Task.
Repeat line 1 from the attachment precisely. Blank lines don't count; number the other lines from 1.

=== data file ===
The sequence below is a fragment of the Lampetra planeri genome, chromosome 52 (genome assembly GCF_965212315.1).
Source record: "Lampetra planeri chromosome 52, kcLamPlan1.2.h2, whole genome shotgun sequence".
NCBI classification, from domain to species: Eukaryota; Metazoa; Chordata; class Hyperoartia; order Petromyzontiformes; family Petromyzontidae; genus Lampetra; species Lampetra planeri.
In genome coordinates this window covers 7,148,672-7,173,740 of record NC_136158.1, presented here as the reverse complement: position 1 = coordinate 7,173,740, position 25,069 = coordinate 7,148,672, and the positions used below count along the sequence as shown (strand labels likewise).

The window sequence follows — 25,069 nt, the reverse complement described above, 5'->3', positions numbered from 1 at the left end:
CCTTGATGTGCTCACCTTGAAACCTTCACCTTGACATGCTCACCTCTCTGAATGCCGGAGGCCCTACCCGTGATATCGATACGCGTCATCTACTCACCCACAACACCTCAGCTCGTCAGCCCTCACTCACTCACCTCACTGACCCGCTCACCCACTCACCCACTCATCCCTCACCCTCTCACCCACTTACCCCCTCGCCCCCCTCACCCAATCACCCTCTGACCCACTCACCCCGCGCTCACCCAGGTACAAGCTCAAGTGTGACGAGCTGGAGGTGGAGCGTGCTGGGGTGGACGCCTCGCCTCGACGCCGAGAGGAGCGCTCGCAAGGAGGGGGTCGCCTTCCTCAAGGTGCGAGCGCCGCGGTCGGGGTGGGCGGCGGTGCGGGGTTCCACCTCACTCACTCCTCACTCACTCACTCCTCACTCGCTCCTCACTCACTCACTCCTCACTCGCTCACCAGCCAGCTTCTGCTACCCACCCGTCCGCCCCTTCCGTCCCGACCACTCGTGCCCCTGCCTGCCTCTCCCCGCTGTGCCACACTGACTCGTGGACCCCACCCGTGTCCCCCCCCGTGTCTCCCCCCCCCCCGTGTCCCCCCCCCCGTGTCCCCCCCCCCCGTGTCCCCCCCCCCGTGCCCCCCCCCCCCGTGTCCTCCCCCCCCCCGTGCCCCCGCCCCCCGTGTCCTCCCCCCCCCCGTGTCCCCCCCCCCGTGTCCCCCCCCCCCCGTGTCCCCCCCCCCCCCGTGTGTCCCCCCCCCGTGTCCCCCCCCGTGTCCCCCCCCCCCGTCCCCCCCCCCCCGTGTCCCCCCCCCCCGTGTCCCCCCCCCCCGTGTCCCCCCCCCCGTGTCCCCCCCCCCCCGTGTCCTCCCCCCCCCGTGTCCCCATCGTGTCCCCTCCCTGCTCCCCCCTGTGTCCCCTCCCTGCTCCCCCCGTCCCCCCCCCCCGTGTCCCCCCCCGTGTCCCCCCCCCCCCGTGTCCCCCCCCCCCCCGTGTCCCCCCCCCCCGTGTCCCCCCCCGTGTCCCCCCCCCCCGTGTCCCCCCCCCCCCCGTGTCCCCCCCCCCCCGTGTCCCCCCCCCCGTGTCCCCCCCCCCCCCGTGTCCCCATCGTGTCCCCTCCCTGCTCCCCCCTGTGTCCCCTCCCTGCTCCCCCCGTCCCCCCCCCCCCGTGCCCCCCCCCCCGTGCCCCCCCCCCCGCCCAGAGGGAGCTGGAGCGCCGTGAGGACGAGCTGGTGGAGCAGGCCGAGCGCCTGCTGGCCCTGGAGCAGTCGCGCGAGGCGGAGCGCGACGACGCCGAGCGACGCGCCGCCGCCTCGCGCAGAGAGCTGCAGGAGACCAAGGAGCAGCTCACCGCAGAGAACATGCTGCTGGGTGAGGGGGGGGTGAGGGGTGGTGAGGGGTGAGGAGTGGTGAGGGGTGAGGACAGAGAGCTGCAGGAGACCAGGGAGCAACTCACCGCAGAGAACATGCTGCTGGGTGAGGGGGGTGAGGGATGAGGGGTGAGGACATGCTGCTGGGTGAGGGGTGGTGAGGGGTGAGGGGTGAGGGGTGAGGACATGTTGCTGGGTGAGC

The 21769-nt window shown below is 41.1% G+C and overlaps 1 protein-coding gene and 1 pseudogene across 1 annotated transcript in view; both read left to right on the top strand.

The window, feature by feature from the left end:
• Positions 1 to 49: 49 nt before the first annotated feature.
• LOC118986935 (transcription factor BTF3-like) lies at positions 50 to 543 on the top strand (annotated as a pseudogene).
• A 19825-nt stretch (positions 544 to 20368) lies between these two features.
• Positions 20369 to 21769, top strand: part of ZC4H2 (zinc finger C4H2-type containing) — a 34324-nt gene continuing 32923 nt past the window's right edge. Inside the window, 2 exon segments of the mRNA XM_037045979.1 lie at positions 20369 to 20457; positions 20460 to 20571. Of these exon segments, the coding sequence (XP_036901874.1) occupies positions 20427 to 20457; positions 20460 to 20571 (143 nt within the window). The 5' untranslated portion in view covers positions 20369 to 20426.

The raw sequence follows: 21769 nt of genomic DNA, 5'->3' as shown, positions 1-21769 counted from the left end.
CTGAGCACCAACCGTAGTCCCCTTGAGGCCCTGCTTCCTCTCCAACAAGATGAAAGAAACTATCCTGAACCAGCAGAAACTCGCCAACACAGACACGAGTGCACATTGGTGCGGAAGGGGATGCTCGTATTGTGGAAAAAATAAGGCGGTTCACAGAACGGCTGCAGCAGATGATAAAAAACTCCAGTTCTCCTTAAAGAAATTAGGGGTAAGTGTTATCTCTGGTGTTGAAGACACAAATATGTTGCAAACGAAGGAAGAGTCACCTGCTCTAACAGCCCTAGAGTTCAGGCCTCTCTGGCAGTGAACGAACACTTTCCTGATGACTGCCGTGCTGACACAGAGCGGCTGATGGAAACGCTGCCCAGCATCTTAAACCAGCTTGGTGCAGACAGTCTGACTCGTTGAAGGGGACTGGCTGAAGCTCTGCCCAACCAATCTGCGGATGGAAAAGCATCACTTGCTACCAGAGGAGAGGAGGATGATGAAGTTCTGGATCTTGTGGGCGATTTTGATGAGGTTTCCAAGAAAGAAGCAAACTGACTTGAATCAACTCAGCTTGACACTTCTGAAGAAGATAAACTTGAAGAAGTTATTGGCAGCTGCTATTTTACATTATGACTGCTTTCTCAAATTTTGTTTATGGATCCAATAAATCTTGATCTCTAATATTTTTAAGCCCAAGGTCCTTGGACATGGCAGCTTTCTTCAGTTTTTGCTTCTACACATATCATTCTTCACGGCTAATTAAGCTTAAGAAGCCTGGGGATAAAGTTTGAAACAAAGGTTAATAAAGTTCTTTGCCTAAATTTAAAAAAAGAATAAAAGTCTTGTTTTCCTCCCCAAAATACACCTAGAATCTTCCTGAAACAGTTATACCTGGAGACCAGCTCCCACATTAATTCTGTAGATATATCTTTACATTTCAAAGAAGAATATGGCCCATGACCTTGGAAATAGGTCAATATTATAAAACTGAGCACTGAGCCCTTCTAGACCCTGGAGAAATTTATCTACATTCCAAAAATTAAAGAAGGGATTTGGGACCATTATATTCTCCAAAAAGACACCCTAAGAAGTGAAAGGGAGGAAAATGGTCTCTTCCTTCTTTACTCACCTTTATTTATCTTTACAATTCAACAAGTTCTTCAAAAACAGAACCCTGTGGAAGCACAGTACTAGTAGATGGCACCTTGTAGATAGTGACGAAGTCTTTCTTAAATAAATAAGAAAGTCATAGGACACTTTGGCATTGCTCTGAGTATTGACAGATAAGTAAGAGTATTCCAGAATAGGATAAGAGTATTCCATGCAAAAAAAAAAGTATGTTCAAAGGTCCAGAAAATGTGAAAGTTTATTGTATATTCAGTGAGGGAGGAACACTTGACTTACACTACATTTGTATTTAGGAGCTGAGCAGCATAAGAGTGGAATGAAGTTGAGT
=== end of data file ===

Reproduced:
The sequence below is a fragment of the Lampetra planeri genome, chromosome 52 (genome assembly GCF_965212315.1).